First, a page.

With two interpreters, the best is to sit as far as possible from the other interpreter in the dock, with the defendants between you, even sitting in two different rows if possible. Either way, you have to be lucky not to be hampered too much by the voice of the other interpreter, being much closer to you than any of the speakers in the room, not to mention the fast talking barrister with his back towards you mumbling under his chin about obscure precedents while searching in his Blackstone’s. The screen is a major disadvantage in this respect; it creates a space where the sounds inside are more pronounced, while sounds coming from the outside are diminished.
To overcome the interference and give a chance to get a bit of rest, it is better to share the interpreting in the dock if possible.
In addition, Counsel often asks for the interpreter’s services at any possible opportunity to discuss matters with his defendant, so there is no rest for the wicked…
Consecutive interpreting in the box is done on individual basis, dictated by circumstances. That is not an issue.
Obviously, two languages need at least two interpreters. The recommended seating arrangements would be the same, but it may actually help you not to understand the other language; it makes it easier to ignore the sound of the other interpreter.
With more than two defendants you can have a number of variations to this scenario, but having more than one interpreter always make hearing and concentration more difficult.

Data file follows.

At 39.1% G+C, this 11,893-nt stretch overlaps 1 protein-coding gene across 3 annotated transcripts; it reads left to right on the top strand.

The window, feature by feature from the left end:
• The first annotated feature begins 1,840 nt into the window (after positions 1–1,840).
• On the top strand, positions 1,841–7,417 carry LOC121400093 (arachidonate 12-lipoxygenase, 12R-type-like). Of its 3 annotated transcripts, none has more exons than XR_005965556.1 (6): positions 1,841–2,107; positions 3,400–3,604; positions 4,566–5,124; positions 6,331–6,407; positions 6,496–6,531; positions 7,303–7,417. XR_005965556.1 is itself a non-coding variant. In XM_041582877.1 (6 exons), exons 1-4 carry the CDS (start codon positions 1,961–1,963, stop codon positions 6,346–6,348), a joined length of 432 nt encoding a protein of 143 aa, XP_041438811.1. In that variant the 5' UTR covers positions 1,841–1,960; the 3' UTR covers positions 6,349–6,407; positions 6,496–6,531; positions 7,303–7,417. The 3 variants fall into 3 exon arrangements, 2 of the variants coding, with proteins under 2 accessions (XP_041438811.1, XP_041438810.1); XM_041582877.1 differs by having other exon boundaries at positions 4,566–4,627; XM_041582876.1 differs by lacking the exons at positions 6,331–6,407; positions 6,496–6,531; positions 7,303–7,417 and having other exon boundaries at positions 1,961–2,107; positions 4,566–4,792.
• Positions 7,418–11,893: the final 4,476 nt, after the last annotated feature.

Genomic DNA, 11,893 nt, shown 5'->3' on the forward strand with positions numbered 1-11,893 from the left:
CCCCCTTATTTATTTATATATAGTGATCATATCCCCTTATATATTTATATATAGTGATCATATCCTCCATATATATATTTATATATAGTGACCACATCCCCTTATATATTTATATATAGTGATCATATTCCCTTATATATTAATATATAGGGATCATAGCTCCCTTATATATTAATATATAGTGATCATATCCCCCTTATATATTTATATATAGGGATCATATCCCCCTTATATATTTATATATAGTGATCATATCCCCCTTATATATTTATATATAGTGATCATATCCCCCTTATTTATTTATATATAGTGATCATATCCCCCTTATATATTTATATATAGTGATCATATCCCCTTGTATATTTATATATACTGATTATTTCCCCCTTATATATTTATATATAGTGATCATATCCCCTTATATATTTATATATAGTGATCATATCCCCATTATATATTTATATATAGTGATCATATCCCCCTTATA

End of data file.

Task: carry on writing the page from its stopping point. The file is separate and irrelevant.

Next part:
I also had the pleasure of using a sound system at a lengthy trial, courtesy of a wise judge. Although there was only one foreign language, there were a number of defendants, and I and my interpreter partner were sitting at the end of the bench of the solicitors, and saw the barristers quite well, because the jury was to the left of us at right angle, therefore they tended to turn towards that way. They had microphones and we had earphones to hear them well while excluding other noises. The defendants were given earphones enabling them to listen to us.
It wasn't done like conference interpreting; we did not have a booth, but it was much better than having to interpret incessantly, sitting two paces away from another interpreter trying to do the same.
This is a good solution, but unfortunately it seldom happens, and it certainly would not be considered for a short procedure. The equipment was hired, but it saved the cost of at least one more interpreter, and saved us from working in near impossible circumstances.
Witnesses usually afforded their own interpreter, and don’t cause these kind of problems, because they are not in close proximity.
| || |
Local time: 03:59
Italian to English
| Multiple interpreters || Jan 15, 2010 |
Thank you so much - you've confirmed my fears! It's so rare people know how to use interpreters correctly.
| | Liviu-Lee Roth
Local time: 22:59
Romanian to English
| Kudos to you Juvera! || Jan 15, 2010 |
Indeed you covered everything that could happen in a courtroom.
In the US,interpreters for the Immigration Court use regularly the headphones for simultaneous interpreting (when the judge renders his decision).